“an agreement between Lebanon and Israel would suit all parties, even Hezbollah”

"an agreement between Lebanon and Israel would suit all parties, even Hezbollah"

Tasked by President Joe Biden with mediating between the Lebanese and Israelis to settle their maritime border dispute and remove obstacles to hydrocarbon exploration, the American envoy Amos Hochstein went to Beirut on Friday, where he explained that there was “still work to do”. His visit dampened the optimistic echoes of the rapid conclusion of an agreement.

The dispute between Lebanon and Israel over the course of their maritime border, and therefore the sharing of gas resources in this area of ​​the eastern Mediterranean, remains deadlocked. Assigned to mediate by Joe Biden, the American negotiator, Amos Hochstein made a quick trip to Beirut on Friday, September 9, where he was supposed to transmit the Israeli response to the latest Lebanese proposals, expressed in August. If he reported “very good progress” in the indirect negotiations between the two neighboring countries, still technically at war, despite an armistice concluded in 1949, he specified that there was “still work to do”.

An exit that leaves little hope of a rapid conclusion of an agreement, while the echoes reported in recent weeks by the media of the two countries suggested the opposite.

“Lebanon could be on the eve of signing an agreement on the delimitation of its maritime border with Israel. In any case, this is the impression given by the political and official circles involved in this file”, had recently indicated the French-speaking Lebanese daily L’Orient-le-Jour. “We are even talking about the possibility of an agreement during the month of September … except for unforeseen circumstances”, was it still written in its columns.

The disputed area between Lebanon and Israel.
The disputed area between Lebanon and Israel. © France 24

On the Israeli side, the Walla news site had relayed, on August 31, the words of a White House official, affirming that Washington, which mediates between the two countries, “continues to reduce the gaps between the parties” to the point of thinking “that a compromise can be reached”.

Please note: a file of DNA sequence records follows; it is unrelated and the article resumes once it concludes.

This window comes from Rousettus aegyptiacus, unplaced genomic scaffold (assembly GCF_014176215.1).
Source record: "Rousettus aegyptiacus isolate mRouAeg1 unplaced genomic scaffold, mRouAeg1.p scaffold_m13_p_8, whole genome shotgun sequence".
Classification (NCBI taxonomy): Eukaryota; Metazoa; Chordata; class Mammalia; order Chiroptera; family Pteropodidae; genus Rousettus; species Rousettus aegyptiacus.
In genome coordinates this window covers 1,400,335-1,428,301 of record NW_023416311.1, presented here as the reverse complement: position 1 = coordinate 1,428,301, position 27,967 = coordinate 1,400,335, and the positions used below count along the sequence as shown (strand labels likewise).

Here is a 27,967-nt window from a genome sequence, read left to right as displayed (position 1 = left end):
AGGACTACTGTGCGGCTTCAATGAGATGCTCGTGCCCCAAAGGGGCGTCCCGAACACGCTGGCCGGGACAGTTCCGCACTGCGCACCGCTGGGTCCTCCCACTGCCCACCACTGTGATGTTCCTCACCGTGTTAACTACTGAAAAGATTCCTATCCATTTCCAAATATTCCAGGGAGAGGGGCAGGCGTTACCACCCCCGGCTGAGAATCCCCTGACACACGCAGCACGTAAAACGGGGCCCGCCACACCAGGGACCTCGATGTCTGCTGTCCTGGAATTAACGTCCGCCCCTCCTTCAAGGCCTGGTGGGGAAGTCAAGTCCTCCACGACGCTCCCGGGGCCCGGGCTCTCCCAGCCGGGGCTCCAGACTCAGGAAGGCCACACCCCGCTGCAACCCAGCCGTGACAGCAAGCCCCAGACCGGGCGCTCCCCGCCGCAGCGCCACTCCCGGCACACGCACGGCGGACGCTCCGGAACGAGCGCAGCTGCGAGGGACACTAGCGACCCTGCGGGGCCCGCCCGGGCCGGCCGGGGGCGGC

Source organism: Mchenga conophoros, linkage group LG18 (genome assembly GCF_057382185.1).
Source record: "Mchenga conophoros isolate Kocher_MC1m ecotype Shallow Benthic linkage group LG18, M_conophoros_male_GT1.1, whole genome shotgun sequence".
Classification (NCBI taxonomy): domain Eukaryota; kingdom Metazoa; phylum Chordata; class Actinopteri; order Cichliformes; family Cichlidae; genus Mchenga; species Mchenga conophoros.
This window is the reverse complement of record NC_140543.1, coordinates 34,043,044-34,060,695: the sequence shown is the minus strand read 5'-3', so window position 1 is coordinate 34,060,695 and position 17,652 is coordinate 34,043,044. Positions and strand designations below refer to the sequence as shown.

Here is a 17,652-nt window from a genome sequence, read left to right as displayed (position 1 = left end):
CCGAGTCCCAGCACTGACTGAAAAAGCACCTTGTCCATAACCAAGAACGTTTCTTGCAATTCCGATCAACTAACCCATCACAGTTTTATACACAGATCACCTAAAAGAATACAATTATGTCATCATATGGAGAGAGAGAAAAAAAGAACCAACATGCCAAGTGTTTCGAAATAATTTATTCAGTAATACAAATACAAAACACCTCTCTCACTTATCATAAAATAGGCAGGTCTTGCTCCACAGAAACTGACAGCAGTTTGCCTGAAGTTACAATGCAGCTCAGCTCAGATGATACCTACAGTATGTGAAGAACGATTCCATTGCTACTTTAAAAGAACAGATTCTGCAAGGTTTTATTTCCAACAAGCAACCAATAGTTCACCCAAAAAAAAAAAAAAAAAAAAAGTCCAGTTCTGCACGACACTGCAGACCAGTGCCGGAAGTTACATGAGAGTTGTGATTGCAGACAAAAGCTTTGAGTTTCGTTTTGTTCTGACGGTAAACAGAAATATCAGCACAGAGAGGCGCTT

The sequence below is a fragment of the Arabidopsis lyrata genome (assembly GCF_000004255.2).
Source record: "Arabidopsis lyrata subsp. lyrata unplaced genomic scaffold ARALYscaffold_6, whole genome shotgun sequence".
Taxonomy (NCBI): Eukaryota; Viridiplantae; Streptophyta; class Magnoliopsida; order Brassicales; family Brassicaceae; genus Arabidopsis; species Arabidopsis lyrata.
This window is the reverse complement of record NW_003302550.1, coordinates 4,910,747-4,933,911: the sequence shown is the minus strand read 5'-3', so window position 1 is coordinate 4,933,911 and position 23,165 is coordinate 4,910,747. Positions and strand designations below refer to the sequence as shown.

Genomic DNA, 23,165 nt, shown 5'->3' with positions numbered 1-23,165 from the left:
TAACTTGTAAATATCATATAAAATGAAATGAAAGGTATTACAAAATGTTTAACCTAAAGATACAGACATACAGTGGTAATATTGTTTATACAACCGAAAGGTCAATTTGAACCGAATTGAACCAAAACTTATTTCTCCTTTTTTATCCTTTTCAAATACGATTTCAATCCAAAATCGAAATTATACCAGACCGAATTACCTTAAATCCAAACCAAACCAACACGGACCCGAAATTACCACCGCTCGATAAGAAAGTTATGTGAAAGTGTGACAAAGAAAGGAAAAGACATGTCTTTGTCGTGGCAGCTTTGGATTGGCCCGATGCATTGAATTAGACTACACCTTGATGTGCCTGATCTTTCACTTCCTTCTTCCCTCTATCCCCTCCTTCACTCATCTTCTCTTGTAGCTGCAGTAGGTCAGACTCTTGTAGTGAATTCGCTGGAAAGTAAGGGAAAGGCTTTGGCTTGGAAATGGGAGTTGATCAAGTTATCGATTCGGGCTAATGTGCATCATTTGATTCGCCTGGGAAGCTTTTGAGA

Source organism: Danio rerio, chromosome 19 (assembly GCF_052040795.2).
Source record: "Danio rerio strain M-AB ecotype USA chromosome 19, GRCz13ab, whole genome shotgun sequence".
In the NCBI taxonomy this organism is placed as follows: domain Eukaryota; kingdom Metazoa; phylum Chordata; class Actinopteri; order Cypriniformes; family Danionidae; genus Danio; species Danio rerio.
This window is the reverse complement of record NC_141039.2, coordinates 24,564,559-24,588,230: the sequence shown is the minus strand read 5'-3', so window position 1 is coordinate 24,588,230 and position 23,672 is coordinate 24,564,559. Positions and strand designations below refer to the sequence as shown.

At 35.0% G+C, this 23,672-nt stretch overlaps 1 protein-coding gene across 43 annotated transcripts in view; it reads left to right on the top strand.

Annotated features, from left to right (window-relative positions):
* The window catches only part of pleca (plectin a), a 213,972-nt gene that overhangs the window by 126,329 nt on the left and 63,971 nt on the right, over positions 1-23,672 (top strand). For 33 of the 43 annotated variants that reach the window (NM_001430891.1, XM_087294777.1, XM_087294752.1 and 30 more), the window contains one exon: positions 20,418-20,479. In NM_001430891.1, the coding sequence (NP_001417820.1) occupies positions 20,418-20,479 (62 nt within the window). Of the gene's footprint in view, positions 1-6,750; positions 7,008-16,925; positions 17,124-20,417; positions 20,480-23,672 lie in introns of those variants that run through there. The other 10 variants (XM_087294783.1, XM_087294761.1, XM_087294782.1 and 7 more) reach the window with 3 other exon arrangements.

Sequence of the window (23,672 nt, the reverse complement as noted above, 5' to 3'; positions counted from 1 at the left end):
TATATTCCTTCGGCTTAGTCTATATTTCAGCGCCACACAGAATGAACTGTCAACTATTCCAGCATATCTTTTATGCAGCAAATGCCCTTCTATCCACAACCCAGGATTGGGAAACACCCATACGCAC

Early August, Israeli daily Haaretz reported that a source involved in the indirect negotiations said that Israel “considers September as a target date for concluding a final agreement”.

A diplomatic priority?

An atmosphere of relative optimism therefore reigned before Amos Hochstein’s visit, in an international context marked by tensions on the energy markets and the surge in gas prices since the invasion of Ukraine. by Russia, the main supplier of European countries,

“The international energy crisis being what it is now, everyone has an interest in finding a solution, even Hezbollah, believes Ziad Majed, professor of political science at the American University of Paris. Lebanon, which is entangled until neck in a socio-economic crisis, has a vital need to start exploring its potential hydrocarbon reserves. On the Israeli side too, the government would welcome the conclusion of an agreement that would allow it to secure and to increase its gas production capacities, and to appear as a credible supplier”.

In addition to the two main players in border disputes, Westerners are also in a hurry to settle this file. “Washington is also working in favor of a rapid conclusion so that new alternative avenues to Russian gas can emerge and thus maintain pressure on Moscow,” continues this Middle East specialist.

The US administration claims to have made the resolution of the Lebanese-Israeli border dispute one of its diplomatic priorities. Joe Biden raised this issue directly on August 31 with Israeli Prime Minister Yair Lapid during a telephone interview. The White House said the US president had “stressed the importance of concluding negotiations on the maritime border between Israel and Lebanon in the coming weeks”.

Hezbollah comes out of its reserve

However, on the ground, the situation remains volatile on both sides of the border, where the Israeli army and Hezbollah, the Shiite politico-military movement, which proclaims itself to be the defender of Lebanese hydrocarbon reserves, face.

The pro-Iranian party led by Hassan Nasrallah left the reserve it had imposed on itself, in order to let the negotiators of the Lebanese State move forward on the file, since the arrival, at the beginning of June, of a floating unit production, storage and offloading (FPSO) in the disputed sea area.